SymptomsBy Mayo Clinic staff
Alcohol poisoning symptoms include:
- Confusion, stupor
- Slow breathing (less than eight breaths a minute)
- Irregular breathing (a gap of more than 10 seconds between breaths)
- Blue-tinged skin or pale skin
- Low body temperature (hypothermia)
- Unconsciousness ("passing out"), and can't be roused
It's not necessary for all of these symptoms to be present before you seek help. A person who is unconscious or can't be roused is at risk of dying.
When to see a doctor
If you suspect that someone has alcohol poisoning — even if you don't see the classic signs and symptoms — seek immediate medical care. In an emergency, follow these suggestions:
- If the person is unconscious, breathing less than eight times a minute or has repeated, uncontrolled vomiting, call 911 or your local emergency number immediately. Keep in mind that even when someone is unconscious or has stopped drinking, alcohol continues to be released into the bloodstream and the level of alcohol in the body continues to rise. Never assume that a person will "sleep off" alcohol poisoning.
- If the person is conscious, call 800-222-1222 (in the U.S.), and you'll automatically be routed to your local poison control center. The staff at the poison control center or emergency call center can instruct you as to whether you should take the person directly to a hospital. All calls to poison control centers are confidential.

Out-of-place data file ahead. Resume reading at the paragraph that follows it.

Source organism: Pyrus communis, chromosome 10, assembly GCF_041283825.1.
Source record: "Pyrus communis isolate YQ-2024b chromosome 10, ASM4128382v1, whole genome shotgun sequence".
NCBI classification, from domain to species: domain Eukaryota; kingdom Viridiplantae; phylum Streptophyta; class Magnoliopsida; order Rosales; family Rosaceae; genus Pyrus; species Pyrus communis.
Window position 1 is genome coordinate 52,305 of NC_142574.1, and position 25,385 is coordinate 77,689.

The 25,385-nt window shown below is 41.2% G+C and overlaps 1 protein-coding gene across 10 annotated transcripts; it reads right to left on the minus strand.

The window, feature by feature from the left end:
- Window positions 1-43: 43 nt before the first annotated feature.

- Be prepared to provide information. If you know, be sure to tell hospital or emergency personnel the kind and amount of alcohol the person drank, and when.
- Don't leave an unconscious person alone. While waiting for help, don't try to make the person vomit. Alcohol poisoning affects the way your gag reflex works. That means someone with alcohol poisoning may choke on his or her own vomit or accidentally inhale (aspirate) vomit into the lungs, which could cause a fatal lung injury.
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